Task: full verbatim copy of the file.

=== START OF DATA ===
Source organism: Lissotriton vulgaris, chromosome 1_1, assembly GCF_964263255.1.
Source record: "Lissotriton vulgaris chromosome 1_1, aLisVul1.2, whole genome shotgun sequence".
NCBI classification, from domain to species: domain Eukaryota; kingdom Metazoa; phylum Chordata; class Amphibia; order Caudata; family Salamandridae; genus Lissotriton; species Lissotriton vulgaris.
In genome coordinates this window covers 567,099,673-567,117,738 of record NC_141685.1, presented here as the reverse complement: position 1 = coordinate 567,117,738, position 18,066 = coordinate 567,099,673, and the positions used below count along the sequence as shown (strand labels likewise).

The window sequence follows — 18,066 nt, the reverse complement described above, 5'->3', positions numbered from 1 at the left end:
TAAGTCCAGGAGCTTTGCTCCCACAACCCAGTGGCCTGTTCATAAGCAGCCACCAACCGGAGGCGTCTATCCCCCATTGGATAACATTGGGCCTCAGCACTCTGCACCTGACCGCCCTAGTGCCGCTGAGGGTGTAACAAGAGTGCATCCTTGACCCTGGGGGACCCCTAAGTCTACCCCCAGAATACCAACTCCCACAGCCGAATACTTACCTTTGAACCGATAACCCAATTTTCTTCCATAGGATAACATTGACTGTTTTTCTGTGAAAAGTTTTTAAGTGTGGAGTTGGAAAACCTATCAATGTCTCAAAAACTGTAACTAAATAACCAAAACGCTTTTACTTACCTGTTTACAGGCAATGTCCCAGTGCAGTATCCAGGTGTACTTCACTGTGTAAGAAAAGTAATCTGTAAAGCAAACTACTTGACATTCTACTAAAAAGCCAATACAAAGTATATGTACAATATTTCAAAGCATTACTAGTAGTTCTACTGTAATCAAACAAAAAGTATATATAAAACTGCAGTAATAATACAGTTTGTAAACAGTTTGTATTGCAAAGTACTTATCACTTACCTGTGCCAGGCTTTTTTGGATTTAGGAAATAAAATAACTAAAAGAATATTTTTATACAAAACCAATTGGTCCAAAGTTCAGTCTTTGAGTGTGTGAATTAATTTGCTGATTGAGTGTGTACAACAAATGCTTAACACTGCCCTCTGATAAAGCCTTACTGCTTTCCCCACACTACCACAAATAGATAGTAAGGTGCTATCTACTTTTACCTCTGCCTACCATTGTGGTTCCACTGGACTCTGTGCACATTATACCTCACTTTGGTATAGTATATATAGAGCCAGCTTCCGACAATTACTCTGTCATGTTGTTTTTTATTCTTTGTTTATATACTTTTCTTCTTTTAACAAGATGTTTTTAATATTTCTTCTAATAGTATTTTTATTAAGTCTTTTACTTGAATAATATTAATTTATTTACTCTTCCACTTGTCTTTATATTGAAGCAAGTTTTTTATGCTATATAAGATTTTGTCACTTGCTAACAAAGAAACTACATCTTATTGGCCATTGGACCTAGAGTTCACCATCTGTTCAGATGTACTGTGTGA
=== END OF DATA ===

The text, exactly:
Source organism: Lissotriton vulgaris, chromosome 1_1, assembly GCF_964263255.1.
Source record: "Lissotriton vulgaris chromosome 1_1, aLisVul1.2, whole genome shotgun sequence".
NCBI classification, from domain to species: domain Eukaryota; kingdom Metazoa; phylum Chordata; class Amphibia; order Caudata; family Salamandridae; genus Lissotriton; species Lissotriton vulgaris.
In genome coordinates this window covers 567,099,673-567,117,738 of record NC_141685.1, presented here as the reverse complement: position 1 = coordinate 567,117,738, position 18,066 = coordinate 567,099,673, and the positions used below count along the sequence as shown (strand labels likewise).

The window sequence follows — 18,066 nt, the reverse complement described above, 5'->3', positions numbered from 1 at the left end:
TAAGTCCAGGAGCTTTGCTCCCACAACCCAGTGGCCTGTTCATAAGCAGCCACCAACCGGAGGCGTCTATCCCCCATTGGATAACATTGGGCCTCAGCACTCTGCACCTGACCGCCCTAGTGCCGCTGAGGGTGTAACAAGAGTGCATCCTTGACCCTGGGGGACCCCTAAGTCTACCCCCAGAATACCAACTCCCACAGCCGAATACTTACCTTTGAACCGATAACCCAATTTTCTTCCATAGGATAACATTGACTGTTTTTCTGTGAAAAGTTTTTAAGTGTGGAGTTGGAAAACCTATCAATGTCTCAAAAACTGTAACTAAATAACCAAAACGCTTTTACTTACCTGTTTACAGGCAATGTCCCAGTGCAGTATCCAGGTGTACTTCACTGTGTAAGAAAAGTAATCTGTAAAGCAAACTACTTGACATTCTACTAAAAAGCCAATACAAAGTATATGTACAATATTTCAAAGCATTACTAGTAGTTCTACTGTAATCAAACAAAAAGTATATATAAAACTGCAGTAATAATACAGTTTGTAAACAGTTTGTATTGCAAAGTACTTATCACTTACCTGTGCCAGGCTTTTTTGGATTTAGGAAATAAAATAACTAAAAGAATATTTTTATACAAAACCAATTGGTCCAAAGTTCAGTCTTTGAGTGTGTGAATTAATTTGCTGATTGAGTGTGTACAACAAATGCTTAACACTGCCCTCTGATAAAGCCTTACTGCTTTCCCCACACTACCACAAATAGATAGTAAGGTGCTATCTACTTTTACCTCTGCCTACCATTGTGGTTCCACTGGACTCTGTGCACATTATACCTCACTTTGGTATAGTATATATAGAGCCAGCTTCCGACAATTACTCTGTCATGTTGTTTTTTATTCTTTGTTTATATACTTTTCTTCTTTTAACAAGATGTTTTTAATATTTCTTCTAATAGTATTTTTATTAAGTCTTTTACTTGAATAATATTAATTTATTTACTCTTCCACTTGTCTTTATATTGAAGCAAGTTTTTTATGCTATATAAGATTTTGTCACTTGCTAACAAAGAAACTACATCTTATTGGCCATTGGACCTAGAGTTCACCATCTGTTCAGATGTACTGTGTGA